Meanwhile sieges have denied food, medicines and other aid to towns and cities including Daraya, Moadamiya and Homs, the western and third largest city now reduced to little more than rubble-strewn ruins.
Atrocities have also been carried out by armed groups fighting the Assad regime.
These include not only Daesh and al-Qaeda offshoot Jabhat al-Nusra, but also the Free Syrian Army, Islamic Front and the Army of Islam.
Daesh has occupied up to a third of Syria including Raqqa, where the group - also known as Islamic State - has set up their de facto capital under sharia law.
They have launched their own rocket and chemical attacks on besieged areas, enslaving captives and executing Syrian civilians as well as Western hostages such as British aid workers David Haynes and Alan Henning.
Stricken sisters Marwa and Aya are just two of the 2.8million children forced not only out of their homes but their schools by Syria’s civil war.
They and their mother were forced to flee the country when their town was shelled by Bashar al-Assad’s regime, their father among the dead.
In fact, their home city of Daraa is the south-western Syrian city where the anti-Assad ‘Arab Spring’ protests - and ferocious regime retaliation - erupted five years ago this Tuesday.
The school they say they loved before then was hit by a rocket and burnt to the ground.
They have been living since then in Jordan’s 80,000-refugee Za’atari camp, where Unicef has been able to help provide some classes for children.
‘But things have changed dramatically since then. There was no school and no lessons, and bombs started falling near where we lived.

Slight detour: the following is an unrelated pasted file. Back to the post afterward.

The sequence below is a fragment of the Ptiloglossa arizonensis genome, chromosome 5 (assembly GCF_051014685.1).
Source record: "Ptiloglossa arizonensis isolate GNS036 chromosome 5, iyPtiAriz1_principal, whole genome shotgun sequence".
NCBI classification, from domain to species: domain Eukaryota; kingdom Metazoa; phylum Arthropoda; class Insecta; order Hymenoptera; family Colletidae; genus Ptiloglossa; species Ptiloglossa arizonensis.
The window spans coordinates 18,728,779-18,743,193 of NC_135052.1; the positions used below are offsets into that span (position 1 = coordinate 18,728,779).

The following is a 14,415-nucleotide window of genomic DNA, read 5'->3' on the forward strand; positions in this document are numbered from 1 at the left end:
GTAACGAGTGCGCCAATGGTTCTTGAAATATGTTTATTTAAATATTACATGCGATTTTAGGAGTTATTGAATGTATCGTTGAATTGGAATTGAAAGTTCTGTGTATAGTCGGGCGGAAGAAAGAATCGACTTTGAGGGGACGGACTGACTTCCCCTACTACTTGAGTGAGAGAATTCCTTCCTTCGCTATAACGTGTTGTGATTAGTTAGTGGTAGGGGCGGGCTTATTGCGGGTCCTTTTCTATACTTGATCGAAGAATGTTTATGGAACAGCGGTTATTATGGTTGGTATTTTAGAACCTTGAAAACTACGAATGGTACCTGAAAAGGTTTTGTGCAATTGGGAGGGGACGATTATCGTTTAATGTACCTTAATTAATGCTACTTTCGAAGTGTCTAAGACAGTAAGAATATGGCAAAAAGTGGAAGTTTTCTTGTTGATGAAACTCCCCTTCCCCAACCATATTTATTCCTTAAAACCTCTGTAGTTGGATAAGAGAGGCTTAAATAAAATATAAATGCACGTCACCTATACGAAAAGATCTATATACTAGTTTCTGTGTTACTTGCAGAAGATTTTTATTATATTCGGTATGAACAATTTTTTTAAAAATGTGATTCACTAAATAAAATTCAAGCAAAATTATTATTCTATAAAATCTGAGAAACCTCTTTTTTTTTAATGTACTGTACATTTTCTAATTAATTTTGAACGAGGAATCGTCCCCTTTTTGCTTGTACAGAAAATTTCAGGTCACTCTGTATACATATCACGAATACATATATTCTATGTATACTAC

‘My mother was very protective of us because our father had died and there was no one else.’
She hopes to be a lawyer when older, declaring: ‘So that I can defend my country and help all those who have suffered injustice.’
But the turmoil drags on in the meantime.
Marwa said: ‘We didn’t know how long the war would last.
‘I kept crying and telling my mother I wanted to go home.
‘But I felt much better once I went back to school.’
But many still remain outside education, fuelling fears a future Syria will lack much of the technical expertise required for necessary peacetime rebuilding.
At least 40 attacks on schools in Syria were carried out last year and more than 6,000 cannot now been used.
One in four Syrian children still inside the country are thought to be out of education, after 4,000 schools have been destroyed or closed down.
Not only are limited classrooms over-crowded, but many families lack the right papers to enrol.
In surrounding countries refugee children struggle with unfamiliar curricula, unknown languages and often having to fit in with younger age-groups after missing previous years.